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Where possible it is always best to opt for foods that only use natural colors, flavors, and preservatives. Not only does this make the food taste, and smell, better, but it is better for your cat’s overall health and wellbeing. Artificial colors and flavors have no nutritional value, and many animal professionals believe that artificial preservatives can actually be harmful to pets over the long term. Opting for foods that clearly state on their ingredients that there are no artificial preservatives, colors or flavors is the best way to avoid artificial ingredients, especially if you are unsure of the compounds you are looking for.
Derived from fruits and vegetables, antioxidants help to reduce the effects of aging in older cats and support general vitality.
There are many cat owners and some professionals who are proponents of feeding cats a gluten free diet. In fact, there are those that would go as far as suggesting there should be no grains in a cat’s diet at all as their digestive systems are not designed to process such ingredients. However, whole grain is one of the main sources of complex carbohydrates, along with vegetables – so the argument can become quite complex. There are foods that avoid using gluten rich grains – opting for other cereal crops instead. There are also excellent foods that include wheat and provide the perfect balance of nutrients for older cats. Unless your cat has a specific allergy or stomach complaint, this is really an individual choice.
Just as the type of food your cat needs changes as they enter their senior years, so too does the amount of food they need. When considering how much to feed your senior cat, you need to take into account their activity levels, whether they are primarily an indoor cat, any existing health conditions, and their overall state of wellbeing.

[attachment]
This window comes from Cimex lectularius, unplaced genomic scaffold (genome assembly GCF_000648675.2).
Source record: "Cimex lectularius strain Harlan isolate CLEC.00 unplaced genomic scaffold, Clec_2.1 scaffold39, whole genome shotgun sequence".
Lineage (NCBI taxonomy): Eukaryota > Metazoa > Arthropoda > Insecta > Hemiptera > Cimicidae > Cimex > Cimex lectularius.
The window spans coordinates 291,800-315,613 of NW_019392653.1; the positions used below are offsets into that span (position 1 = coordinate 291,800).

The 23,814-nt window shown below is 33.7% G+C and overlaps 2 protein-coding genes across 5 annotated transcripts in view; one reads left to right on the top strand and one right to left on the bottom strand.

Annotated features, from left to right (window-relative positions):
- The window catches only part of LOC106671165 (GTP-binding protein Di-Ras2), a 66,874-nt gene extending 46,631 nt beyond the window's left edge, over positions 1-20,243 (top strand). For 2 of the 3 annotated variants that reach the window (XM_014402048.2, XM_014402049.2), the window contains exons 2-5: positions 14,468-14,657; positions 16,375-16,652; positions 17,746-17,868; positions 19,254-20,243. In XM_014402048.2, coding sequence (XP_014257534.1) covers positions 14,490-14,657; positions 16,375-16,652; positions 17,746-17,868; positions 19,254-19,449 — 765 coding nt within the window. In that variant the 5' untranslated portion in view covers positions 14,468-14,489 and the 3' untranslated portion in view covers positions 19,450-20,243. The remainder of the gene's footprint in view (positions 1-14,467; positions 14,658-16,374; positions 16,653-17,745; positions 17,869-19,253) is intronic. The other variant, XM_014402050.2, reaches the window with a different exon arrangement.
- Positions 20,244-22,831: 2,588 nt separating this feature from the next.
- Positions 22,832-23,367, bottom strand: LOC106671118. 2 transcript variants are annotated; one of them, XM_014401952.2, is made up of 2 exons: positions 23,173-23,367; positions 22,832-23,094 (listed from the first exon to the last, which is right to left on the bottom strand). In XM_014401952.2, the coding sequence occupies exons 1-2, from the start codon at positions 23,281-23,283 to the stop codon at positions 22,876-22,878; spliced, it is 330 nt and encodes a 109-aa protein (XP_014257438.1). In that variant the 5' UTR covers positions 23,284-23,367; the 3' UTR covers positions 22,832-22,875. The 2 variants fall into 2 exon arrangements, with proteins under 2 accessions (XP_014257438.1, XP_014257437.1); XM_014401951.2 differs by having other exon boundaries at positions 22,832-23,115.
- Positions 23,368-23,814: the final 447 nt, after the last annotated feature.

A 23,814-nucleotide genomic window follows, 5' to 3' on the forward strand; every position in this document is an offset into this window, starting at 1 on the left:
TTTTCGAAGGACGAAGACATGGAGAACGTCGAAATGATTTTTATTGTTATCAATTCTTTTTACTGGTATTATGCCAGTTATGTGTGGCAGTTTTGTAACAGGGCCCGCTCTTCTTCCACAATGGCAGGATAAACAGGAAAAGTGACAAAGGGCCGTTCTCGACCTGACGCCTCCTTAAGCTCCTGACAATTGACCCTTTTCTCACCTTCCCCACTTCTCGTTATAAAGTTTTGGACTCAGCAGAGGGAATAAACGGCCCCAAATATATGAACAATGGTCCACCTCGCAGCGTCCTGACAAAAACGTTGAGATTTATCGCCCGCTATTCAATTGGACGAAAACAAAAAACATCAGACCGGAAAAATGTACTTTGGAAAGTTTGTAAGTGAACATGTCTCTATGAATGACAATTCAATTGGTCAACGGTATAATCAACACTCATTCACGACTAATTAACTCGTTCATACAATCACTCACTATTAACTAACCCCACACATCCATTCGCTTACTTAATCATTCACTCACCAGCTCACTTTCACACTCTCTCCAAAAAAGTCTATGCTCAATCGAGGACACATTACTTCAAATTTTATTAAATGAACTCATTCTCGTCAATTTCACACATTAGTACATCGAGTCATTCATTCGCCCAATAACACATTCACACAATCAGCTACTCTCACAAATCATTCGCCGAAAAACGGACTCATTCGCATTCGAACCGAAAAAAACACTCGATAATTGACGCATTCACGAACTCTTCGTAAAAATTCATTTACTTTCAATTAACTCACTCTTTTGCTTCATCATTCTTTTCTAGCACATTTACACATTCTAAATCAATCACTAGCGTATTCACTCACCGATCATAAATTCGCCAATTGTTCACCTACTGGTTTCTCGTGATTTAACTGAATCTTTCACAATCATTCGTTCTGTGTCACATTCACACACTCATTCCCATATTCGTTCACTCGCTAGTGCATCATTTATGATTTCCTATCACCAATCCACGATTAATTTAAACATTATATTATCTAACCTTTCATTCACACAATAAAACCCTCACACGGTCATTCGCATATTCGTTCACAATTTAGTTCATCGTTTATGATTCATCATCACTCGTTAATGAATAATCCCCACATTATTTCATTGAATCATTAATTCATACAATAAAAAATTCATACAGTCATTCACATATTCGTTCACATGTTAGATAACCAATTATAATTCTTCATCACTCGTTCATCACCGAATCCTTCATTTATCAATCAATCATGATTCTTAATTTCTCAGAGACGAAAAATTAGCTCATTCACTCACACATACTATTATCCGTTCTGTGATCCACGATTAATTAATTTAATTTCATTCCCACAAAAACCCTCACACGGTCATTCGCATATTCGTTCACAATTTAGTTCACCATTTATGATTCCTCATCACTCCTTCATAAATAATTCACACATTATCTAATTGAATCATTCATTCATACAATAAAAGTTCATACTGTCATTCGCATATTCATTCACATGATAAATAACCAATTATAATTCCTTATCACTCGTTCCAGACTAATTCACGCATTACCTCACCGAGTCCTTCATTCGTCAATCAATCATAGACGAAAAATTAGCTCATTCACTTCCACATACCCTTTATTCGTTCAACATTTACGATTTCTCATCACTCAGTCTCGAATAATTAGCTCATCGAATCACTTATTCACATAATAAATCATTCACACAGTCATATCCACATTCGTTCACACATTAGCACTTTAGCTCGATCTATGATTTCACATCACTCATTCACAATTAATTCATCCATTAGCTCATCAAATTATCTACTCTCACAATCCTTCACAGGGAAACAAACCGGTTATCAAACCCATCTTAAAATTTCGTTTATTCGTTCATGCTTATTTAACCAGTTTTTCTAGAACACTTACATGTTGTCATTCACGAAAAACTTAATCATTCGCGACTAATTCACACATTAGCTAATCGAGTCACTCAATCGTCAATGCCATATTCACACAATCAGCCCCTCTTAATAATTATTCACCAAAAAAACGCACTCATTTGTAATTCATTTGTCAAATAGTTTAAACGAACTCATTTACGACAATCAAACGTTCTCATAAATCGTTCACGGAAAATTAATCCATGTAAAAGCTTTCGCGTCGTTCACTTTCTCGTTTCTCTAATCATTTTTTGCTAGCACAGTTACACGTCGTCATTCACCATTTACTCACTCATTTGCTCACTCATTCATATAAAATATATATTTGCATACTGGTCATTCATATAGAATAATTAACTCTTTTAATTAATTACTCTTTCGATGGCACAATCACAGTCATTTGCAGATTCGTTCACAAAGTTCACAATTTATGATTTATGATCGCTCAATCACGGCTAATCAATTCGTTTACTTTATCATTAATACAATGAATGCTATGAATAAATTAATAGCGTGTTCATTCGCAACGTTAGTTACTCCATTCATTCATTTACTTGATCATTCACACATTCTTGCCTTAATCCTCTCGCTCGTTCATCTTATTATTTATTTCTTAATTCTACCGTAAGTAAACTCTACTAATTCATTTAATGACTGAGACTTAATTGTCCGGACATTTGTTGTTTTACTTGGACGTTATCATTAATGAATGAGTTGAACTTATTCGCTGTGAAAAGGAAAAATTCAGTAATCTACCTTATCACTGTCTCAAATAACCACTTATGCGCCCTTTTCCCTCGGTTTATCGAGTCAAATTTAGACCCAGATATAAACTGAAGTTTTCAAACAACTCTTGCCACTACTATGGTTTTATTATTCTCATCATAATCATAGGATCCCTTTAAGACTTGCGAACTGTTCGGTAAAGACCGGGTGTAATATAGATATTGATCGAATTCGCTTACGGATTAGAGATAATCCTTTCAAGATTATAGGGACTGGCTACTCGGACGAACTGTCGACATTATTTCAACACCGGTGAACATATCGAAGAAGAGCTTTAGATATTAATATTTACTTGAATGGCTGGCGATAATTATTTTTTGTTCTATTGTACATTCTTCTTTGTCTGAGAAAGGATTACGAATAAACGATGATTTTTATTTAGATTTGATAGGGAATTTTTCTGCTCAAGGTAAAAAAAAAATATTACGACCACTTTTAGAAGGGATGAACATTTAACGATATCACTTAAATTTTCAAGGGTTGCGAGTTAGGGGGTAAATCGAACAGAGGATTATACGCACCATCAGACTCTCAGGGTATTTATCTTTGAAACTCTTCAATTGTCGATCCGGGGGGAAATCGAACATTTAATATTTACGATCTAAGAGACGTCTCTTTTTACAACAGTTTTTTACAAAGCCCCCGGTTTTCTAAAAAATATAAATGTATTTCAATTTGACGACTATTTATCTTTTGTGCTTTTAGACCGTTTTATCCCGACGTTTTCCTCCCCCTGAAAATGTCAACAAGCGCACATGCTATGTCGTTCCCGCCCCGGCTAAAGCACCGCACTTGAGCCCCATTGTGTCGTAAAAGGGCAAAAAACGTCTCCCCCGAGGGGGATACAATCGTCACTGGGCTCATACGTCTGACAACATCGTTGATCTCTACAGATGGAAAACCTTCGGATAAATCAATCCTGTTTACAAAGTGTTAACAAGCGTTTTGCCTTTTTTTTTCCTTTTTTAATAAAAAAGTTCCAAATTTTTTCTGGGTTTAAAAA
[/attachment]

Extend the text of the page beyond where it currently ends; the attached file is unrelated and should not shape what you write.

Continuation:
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Outdoor cats are likely to be more active and therefore need to take in a greater number of calories. They should also be fed a food that is designed for more active and outdoor cats. If your cat is primarily an indoor cat, then they need less calories and food that is designed to meet their needs.
One of the biggest causes of obesity in older cats is feeding treats. All pet lovers want to treat their pets, but with more sedentary older cats it is important to keep treats to a minimum and only feed treats that are meant for cats. Feeding human food not only increases the risk of obesity but can cause other health problems.
The best way to ensure that your cat is getting the right amount of food is to follow the feeding guidelines on the specific food you choose for your pet. Adjust these amounts in small increments to meet your senior kitty’s individual needs and activity levels. And if you are still unsure speak to your veterinarian.
If fed the right high-quality food in the right amounts, your senior cat can go on to have many more years with you. Not only that, but they will maintain their vitality and agility, being able to live out their days happy and in the best of health.